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Successful businesses seem to manage the fine line between creating a dynamic fast paced business, or one that burns its employees out.

The objective of this month’s article is to highlight the importance of supporting and managing the stress present within our workforce, in order to equip employees to cope with the demands placed on them at work.  


What is ‘too much’?

Biologically, stress is what keeps us alert to danger, so stress isn’t always a bad thing – as it can help keep you focussed and able to meet a new challenge. 

But in today’s workplace environment, with ever increasing demands, longer hours, and tighter deadlines, stress can leave our people feeling worried, drained and overwhelmed. It’s when sustained stress exceeds our ability to cope, it stops being helpful and starts causing physical and mental damage.


Showing the signs of stress
Spotting the signs of stress both at individual and team level is imperative to know when to intervene. Does any of the following sound familiar?


In individuals 
• Arriving for work late 
• Showing signs of nervousness / loss of confidence
• Mood swings
• Loss of motivation and commitment to work
• Emotional responses – overly tearful, sensitive or aggressive


Within teams
• Increasing sickness absence 
• Higher than normal staff turnover 
• Lower productivity 
• More internal complaints and grievances 
• Inter/intra team arguments 


Common workplace causes of stress
When looking at a typical workplace, there are common circumstances that seem to contribute to the signs of a stressed workforce. It is important to consider these and understand that, if left unchecked or addressed, they may develop into a major problem for employees and the business. 

A recent article published by the American Institute of Stress blames workload for the majority of stress in a workforce, but other commonly reported issues include:


Increased working hours
If you regularly rely on overtime to meet production of revenue targets, the short-term benefit of increased earnings will eventually be overtaken by signs of stress. Equally, setting unrealistic targets, will lead to an expectation to work during the evenings and weekends regularly.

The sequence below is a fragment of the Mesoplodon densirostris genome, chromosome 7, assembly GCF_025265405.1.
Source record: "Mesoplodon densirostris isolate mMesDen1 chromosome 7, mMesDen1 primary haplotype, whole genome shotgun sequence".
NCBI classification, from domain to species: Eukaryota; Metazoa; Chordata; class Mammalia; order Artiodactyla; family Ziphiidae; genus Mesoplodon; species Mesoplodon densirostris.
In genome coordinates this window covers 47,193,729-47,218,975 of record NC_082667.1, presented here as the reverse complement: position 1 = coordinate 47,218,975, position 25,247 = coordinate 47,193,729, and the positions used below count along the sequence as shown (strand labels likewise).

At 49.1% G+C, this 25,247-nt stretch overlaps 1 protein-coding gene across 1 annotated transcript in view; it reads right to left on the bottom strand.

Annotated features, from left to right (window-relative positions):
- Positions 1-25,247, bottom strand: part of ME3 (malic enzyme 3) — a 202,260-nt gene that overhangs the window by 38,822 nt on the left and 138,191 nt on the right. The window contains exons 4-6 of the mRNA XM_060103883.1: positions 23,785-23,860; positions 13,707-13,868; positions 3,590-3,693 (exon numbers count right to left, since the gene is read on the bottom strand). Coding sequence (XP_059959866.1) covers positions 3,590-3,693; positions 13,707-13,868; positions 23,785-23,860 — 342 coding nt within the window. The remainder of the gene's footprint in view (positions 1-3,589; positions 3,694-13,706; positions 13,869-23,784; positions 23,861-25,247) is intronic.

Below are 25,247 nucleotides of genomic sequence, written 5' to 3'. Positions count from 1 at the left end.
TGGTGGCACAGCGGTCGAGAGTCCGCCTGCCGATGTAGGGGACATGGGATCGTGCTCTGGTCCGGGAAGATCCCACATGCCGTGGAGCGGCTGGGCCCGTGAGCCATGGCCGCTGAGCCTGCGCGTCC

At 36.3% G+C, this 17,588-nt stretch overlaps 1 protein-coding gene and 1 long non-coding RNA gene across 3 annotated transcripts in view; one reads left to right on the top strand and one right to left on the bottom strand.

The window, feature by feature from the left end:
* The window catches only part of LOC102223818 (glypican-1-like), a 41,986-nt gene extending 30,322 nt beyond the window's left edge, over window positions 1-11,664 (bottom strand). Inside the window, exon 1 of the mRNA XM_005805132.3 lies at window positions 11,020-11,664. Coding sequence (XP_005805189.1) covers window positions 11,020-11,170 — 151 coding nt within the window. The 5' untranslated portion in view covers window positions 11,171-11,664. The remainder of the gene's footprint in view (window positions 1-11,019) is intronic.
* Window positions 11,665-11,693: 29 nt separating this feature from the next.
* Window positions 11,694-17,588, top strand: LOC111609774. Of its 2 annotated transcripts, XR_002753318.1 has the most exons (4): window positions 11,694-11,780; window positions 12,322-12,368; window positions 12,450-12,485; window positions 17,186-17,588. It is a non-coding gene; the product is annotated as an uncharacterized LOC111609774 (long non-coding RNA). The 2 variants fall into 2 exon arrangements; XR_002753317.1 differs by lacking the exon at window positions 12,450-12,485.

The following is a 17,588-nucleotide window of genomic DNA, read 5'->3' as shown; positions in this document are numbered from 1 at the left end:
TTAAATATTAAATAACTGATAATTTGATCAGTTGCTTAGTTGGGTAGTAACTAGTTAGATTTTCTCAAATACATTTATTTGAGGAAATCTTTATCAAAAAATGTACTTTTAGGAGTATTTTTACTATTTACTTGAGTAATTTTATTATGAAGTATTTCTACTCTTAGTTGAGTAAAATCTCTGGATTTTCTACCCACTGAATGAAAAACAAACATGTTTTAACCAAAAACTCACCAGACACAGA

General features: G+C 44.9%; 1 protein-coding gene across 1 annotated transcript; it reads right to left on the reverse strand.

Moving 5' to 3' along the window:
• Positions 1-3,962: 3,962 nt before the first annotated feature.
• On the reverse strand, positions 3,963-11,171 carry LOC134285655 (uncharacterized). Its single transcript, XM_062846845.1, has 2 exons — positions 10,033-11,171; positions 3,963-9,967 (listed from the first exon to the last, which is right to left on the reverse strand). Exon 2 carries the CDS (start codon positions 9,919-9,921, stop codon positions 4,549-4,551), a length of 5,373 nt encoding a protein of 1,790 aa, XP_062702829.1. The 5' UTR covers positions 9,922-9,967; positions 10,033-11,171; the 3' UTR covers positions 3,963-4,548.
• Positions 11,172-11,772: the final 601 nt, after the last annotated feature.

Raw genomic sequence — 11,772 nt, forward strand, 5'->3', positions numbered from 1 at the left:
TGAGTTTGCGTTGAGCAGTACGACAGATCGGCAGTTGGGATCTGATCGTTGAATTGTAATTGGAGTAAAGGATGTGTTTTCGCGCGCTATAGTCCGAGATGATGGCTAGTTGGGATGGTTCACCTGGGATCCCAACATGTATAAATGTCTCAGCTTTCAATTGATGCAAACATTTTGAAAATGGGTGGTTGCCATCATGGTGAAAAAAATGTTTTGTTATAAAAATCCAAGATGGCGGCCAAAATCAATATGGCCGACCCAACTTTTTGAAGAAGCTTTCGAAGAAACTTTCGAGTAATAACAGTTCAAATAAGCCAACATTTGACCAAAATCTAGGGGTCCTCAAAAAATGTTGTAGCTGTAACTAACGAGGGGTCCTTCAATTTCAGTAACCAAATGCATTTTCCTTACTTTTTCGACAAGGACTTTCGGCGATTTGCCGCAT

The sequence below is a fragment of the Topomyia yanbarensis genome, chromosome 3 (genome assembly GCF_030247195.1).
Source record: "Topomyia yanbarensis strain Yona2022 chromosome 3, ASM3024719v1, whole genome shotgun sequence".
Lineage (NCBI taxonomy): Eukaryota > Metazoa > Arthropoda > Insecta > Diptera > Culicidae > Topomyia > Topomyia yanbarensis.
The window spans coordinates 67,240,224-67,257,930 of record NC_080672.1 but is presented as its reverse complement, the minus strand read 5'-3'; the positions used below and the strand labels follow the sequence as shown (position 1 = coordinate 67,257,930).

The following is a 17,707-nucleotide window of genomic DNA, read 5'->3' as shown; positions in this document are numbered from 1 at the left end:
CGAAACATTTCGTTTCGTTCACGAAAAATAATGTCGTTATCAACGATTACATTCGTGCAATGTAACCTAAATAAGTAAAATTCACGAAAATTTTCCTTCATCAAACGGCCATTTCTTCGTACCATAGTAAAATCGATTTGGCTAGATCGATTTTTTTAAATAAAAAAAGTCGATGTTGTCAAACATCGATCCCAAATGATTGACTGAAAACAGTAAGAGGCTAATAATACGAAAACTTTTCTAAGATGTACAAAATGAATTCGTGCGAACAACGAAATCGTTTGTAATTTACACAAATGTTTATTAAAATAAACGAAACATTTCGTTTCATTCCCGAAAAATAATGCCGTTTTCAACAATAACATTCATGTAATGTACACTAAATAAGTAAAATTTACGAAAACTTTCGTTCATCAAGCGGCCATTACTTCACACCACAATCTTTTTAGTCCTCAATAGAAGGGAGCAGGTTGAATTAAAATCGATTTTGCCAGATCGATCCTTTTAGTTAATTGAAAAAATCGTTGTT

Fear of redundancy or lack of longer-term career prospects is a major cause of stress. 


Pressure to perform 
It is now commonplace for a business to expect a workforce to perform at an optimum level – all the time! With no room for error or time to re-group and assess performance, it is not surprising that this causes stress across a business.  


Tasks that do not engage or challenge
It is sometimes unavoidable to create roles that follow a limited process or scope. These typically tend to be the roles that report higher levels of stress, due to lack of control the operator has on the outcome/output. 


Managers to the rescue
Managing stress within the workplace centres around adopting a robust overall approach to health and wellbeing. Promoting good nutrition, and encouraging activity is absolutely key and has been covered in detail in previous issues. Where specific stress related issues have been identified at work, we would recommend the following tactics for organisations and their managers to help ease the pressure.  

• Stay close. Ensure each team member has a good induction and knows exactly what is required of them. Have regular private 1-2-1s where any issue can be discussed and put health and wellbeing on the agenda at team meetings.

• Lead by example. Taking care of yourself as a manager is the best way to influence the cultural behaviours that are set. Visibly doing so shows your team that it’s ok for them to do the same. The obvious but often overlooked examples include staying at home if you’re unwell; trying not to email employees outside of work hours; respect people’s annual leave by not making any contact at all. 

• Review regularly. It’s important to understand people’s individual workloads, duties and responsibilities – and to change them if they are unachievable. This can be as simple as watching out for people working excessive hours which might highlight where support or development is needed to work more effectively.  

• Offer a flexible environment. If your people can achieve their objectives working from home once a fortnight, then let them! Or if a team member with young children would be less stressed if allowed to start early and leave to pick the children up once a week, let them! It’s far more productive to focus on the results, rather than a rigid environment. If you have lots of home workers, give them the opportunity to form relationships with their co-workers, or give those who work in a busy team occasional access to work in a quieter environment. 


ViiSana specialises in implementing wellbeing programme through the implementation of company-wide Vitality Life and Health insurance. If you would like to discuss your company’s individual health concerns/challenges, or if you would just like to discuss ideas for implementing a programme at your business, please get in touch. Email:

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